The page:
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Recruiting News Roundup

Friday newsround – grab a cup of coffee and get your read on – as we take a look back through some of the important and shareable Recruiting news that came across our newsfeeds this week:

Why the best hire might not have the perfect resume (Read or watch video @ Ted)
Given the choice between a job candidate with a perfect resume and one who has fought through difficulty, human resources executive Regina Hartley always gives the “Scrapper” a chance. As someone who grew up with adversity, Hartley knows that those who flourish in the darkest of spaces are empowered with the grit to persist in an ever-changing workplace. “Choose the underestimated contender, whose secret weapons are passion and purpose,” she says. “Hire the Scrapper.”

There are 7 million unemployed and 6.2 million job openings. What’s the problem? (Read @ Washington Post)
The United States has a record 6.2 million job openings. It’s the highest number since the Labor Department began tracking job postings in 2000. At the same time, there are 7 million unemployed Americans. That’s almost one job for every person searching for a role. This should be a no-brainer, right? Get the jobless onto the doorsteps of these employers.

One of the most popular job interview questions is biased and unfair, says Adam Grant (Read @ QZ)
You’re 10 minutes into a job interview. You’ve had a bit of small talk and run over the basics of your resume. Then the interviewer leans back and asks a question that begins the dreaded phrase: “Tell me about a time when…” Who knows what will follow? “When you overcame a professional challenge.” “When you managed workplace conflict.” “When you slew a wild unicorn.”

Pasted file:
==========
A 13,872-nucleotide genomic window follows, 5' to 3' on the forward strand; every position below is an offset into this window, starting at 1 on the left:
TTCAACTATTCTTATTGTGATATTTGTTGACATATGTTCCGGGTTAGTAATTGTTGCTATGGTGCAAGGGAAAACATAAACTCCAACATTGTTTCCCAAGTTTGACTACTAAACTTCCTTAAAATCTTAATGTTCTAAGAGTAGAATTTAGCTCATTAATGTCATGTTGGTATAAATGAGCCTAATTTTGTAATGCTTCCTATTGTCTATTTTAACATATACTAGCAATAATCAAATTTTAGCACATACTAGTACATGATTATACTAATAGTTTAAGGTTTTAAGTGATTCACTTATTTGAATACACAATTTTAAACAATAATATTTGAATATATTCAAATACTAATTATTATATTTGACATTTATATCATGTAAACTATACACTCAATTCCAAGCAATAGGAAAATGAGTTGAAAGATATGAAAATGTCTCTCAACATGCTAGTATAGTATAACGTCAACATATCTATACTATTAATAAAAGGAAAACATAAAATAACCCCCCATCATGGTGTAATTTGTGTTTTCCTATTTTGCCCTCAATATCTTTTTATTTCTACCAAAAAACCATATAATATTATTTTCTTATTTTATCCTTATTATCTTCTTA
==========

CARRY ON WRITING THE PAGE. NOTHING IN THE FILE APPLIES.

Must love dogs: Is this viral SF Craigslist ad for real? (Read @ SFGate)
A lengthy Craigslist ad for a personal assistant and its request for help with, well, life itself has gone viral just hours after its posting. The ad starts off simply enough: Two 30-something — or 40-something, as it was later updated to — executives with a dog are looking to get their lives organized since their work hours keep them busy. They’ve accepted reality, they told Craigslist readers. They need a personal assistant.

Google Fires Employee For Expressing an Opinion; Shocked When Employees Don’t Feel Safe Speaking Up (Read @ Inc.)
After James Damore published his document “Damore published his document “Google’s Ideological Echo Chamber” on an internal message board, and that document was leaked to the press, the internet seemed to freak out. People took up sides and jumped to conclusions (often without reading what Damore had actually said). Google fired Damore.

Where Do You Want to Find Job Seekers? (Read @ Fistful of Talent)
Recruiters and sourcers are panicked about the changes on LinkedIn. It started with limiting free access to candidates and now there are rumors of recruiters ending up in LinkedIn jail for using Google Chrome extensions to ferret out contact information. The site, smartly in many ways, continues to find alternatives for monetization, and typically that monetization is seen as a penalization to recruiters.

Your Internal Job Postings May Need a Refresh (Read @ HR Bartender)
One of the things I’ve noticed lately is the number of articles about external recruitment but not much about internal. External recruitment strategies include mobile and social, advertising, job fairs, etc. Even the employee referral program is an external sourcing strategy.

You Are Killing Your Own Employee Referral Program (Read @ HR Daily Advisor)
For many companies, employee referral hires prove to be top quality hires. Research shows that referral hires assimilate more quickly, have greater engagement, and stay at the company longer than non-referral hires. In general, referral hires tend to be among the best hires a company can make. Thus, you want more of them.

Salary History: To Ask or Not to Ask? (Read @ HRE Daily)
A new Glassdoor survey finds many job candidates don’t want to be asked about their pay in past positions, and some cities and states have passed laws prohibiting such queries. Legality aside, what sort of value does asking questions about salary history add to the hiring process?

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